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Project

Towards Brown Gold: Re-imagining off grid sanitation in rapidly urbanising areas in Asia and Africa

Funded through the GCRF Off-Grid Cities and Sustainable Energy call, “Towards Brown Gold” seeks to address the challenges of marginality, sanitation and wastewater management in five growing towns in Ethiopia, Ghana, India and Nepal. 

Good sanitation is pivotal for human wellbeing, productivity and health but the situation in rapidly urbanising areas is often characterised by poor or unsafe excreta disposal, inadequate faecal sludge management (FSM), lack of adequate infrastructure for sewage and wastewater collection and treatment. This combined with poverty and intersecting gender, class and related exclusions make safely managed sanitation in our expanding urban areas an urgent global challenge 

Our starting point for this project is that such challenges can also be an opportunity to rethink and reimagine off- grid towns as a fertile ground for innovations that are people centred, inclusive, sustainable, equitable and also contribute to economic growth. Faecal sludge is rich in water, nutrients, and organic compounds, but usually this “brown gold” remains hidden in the sludge.  

The project’s interdisciplinary and transdisciplinary team bring together social science, law, engineering, microbiology and creative arts expertise to help facilitate bottom up processes and innovations co-produced between user communities, private entities, state agencies, civil society and other policy stakeholdersThrough circular economy approaches and intersectional analysis, wwill explore how shit can move away from being a taboo to being seen as “brown gold’. Our intention is that these innovations help address the sanitation crisis, enhance offgrid economies and improve the well-being of poor and vulnerable women and  men, and marginalised communities such as Dalits, migrants, sanitation workers and refugees. 

The programme will examine four primary questions 

  1. How do local communities perceive, experience and live with offgrid sanitation challenges and how do these lead to processes of marginalisation?  
  2. Which kinds of socio- technical and institutional processes/innovations are required to re-imagine shit as ‘brown gold’ in ways that are environmentally safe, economically viable and also tackle social exclusions?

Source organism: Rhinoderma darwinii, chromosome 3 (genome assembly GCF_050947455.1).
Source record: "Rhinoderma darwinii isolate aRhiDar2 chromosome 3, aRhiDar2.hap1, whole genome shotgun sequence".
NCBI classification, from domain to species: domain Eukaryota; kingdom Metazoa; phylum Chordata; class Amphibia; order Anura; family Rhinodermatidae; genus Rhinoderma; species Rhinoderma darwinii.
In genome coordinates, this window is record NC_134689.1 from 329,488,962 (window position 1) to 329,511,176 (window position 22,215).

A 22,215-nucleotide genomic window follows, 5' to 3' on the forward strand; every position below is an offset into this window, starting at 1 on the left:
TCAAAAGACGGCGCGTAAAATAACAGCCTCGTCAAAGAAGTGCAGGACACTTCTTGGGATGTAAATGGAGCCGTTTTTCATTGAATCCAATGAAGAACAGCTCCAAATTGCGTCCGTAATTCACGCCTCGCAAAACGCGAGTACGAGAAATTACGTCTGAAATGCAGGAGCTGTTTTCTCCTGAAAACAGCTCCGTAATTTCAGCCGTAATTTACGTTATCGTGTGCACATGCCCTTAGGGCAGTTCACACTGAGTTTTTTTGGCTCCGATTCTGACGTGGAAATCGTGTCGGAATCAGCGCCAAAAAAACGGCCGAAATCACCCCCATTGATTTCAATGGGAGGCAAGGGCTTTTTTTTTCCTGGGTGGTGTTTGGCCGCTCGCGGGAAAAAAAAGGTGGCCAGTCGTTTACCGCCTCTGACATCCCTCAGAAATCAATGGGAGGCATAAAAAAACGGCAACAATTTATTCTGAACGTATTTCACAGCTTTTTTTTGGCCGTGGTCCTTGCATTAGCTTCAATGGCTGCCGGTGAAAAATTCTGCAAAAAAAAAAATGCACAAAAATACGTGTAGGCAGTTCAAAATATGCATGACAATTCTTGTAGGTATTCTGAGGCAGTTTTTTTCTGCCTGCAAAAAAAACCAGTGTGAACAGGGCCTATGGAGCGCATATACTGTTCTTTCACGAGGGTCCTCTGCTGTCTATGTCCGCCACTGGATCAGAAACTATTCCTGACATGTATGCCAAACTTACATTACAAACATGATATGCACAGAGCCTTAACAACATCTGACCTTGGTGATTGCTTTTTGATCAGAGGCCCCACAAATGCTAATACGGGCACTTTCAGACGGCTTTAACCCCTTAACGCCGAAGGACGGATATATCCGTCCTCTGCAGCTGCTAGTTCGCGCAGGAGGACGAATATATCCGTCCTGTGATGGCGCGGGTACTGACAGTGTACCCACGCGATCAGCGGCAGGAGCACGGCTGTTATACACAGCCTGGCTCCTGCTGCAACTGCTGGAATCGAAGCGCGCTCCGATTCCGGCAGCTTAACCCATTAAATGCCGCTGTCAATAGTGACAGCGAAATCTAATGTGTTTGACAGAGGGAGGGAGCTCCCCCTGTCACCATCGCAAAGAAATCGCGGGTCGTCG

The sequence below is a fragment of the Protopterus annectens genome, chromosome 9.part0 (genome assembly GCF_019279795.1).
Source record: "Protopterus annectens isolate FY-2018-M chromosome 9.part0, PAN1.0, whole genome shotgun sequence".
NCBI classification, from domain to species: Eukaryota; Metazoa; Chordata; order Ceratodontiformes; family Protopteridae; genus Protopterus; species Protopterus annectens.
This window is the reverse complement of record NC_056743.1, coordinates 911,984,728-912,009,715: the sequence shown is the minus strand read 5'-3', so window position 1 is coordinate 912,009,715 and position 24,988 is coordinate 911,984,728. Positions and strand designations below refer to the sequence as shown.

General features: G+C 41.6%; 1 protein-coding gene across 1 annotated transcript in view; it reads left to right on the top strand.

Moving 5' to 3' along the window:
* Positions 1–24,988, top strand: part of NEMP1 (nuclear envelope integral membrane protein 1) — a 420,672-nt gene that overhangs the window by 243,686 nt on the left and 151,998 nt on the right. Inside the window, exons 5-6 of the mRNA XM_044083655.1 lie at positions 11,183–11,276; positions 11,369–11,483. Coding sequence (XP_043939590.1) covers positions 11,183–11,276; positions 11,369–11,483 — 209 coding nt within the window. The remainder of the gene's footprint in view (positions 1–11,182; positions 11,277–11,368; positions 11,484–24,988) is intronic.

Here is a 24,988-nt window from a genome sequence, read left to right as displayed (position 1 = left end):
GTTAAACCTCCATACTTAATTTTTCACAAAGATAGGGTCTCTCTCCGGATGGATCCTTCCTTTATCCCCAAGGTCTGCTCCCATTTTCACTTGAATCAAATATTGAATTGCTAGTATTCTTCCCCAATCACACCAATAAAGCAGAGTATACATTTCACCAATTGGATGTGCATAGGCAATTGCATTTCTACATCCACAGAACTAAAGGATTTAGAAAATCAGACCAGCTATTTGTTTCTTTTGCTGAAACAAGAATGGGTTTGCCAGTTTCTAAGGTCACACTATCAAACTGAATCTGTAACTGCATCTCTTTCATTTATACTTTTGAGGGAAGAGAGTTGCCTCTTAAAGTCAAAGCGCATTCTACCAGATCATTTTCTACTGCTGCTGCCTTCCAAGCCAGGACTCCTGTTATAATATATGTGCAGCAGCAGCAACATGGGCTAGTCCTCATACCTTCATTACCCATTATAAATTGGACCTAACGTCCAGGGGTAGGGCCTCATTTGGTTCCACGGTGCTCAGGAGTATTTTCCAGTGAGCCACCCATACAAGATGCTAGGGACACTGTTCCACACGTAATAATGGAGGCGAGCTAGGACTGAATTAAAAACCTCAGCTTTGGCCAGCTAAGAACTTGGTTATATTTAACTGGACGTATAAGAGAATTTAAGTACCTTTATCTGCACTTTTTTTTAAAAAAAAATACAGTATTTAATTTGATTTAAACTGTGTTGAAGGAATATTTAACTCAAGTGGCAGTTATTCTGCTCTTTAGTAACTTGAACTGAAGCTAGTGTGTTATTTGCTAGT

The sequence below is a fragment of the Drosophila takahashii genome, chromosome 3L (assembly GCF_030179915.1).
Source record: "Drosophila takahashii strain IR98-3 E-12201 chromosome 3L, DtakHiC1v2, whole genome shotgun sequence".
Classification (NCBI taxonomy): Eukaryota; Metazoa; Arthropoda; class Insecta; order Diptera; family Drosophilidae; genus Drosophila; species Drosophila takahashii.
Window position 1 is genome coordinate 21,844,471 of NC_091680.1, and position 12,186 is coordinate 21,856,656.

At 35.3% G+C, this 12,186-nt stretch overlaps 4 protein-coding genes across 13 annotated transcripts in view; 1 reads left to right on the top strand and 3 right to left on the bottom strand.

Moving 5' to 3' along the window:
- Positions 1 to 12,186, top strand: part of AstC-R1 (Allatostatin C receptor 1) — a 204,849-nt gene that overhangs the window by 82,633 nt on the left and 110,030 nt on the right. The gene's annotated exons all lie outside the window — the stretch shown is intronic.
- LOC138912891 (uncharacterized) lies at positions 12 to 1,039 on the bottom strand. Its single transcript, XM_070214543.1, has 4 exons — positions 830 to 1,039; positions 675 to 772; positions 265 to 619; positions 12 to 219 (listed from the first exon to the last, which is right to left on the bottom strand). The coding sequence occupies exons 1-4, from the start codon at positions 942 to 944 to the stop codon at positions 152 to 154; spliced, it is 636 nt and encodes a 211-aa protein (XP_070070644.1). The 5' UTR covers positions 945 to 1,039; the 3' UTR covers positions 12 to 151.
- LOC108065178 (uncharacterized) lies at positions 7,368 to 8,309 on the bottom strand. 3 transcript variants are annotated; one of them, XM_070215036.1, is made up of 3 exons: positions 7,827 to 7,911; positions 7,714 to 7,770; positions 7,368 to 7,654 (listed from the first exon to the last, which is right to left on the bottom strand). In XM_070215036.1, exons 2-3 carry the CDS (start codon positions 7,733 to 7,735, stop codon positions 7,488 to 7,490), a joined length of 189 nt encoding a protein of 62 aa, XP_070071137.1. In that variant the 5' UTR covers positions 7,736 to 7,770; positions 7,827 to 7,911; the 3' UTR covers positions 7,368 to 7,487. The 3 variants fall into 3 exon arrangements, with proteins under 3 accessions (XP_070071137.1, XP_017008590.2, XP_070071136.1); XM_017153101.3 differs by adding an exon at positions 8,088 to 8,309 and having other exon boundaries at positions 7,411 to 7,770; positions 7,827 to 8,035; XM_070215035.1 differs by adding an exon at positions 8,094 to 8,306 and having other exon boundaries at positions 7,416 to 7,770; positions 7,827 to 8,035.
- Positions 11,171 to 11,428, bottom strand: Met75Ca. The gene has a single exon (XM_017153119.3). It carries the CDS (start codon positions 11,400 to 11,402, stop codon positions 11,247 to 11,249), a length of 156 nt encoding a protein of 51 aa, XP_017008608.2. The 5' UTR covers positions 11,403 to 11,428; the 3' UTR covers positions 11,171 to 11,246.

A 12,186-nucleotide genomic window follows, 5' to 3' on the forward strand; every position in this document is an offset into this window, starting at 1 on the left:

3. How can these locally appropriate innovations around resource recovery and reuse be facilitated to be socio-culturally acceptable, and socially inclusive? What are the trade-offs?  
  4. What kinds of policy, business and regulatory frameworks enable/disable the uptake, scaling up and sustenance of these innovations?

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People

Image of Lyla Mehta

Lyla Mehta

Professorial Fellow

Image of Shilpi Srivastava

Shilpi Srivastava

Research Fellow

Recent work

Opinion

Equality for sanitation workers is key to transforming waste into Brown Gold

Sanitation workers in the Global South are some of the most marginalised people in the world. People from stigmatised castes, such as Dalits and Harijans, make up the majority of the sanitation workforce in India and Nepal. The children of manual scavengers can seldom escape sanitation work,...

Dr Amita Bhakta

19 May 2022

Opinion

The mirage of water in Kuttanad: a photostory

Kuttanad, in Kerela, India, is a tourist hotspot surrounded by water and wetlands. Yet its water resources have come under considerable pressure in recent years and have become contaminated and depleted. On World Water Day 2022, we use photos to highlight the everyday challenges faced by...

22 March 2022

News

New IDS research project seeks to re-imagine ‘shit’ as ‘brown gold’

A new IDS-led research project seeks to re-imagine sanitation in rapidly urbanising areas in Asia and Africa to help address the sanitation crisis, enhance off–grid economies and improve the well-being of poor and vulnerable women and men, and marginalised communities such as Dalits,...

24 November 2020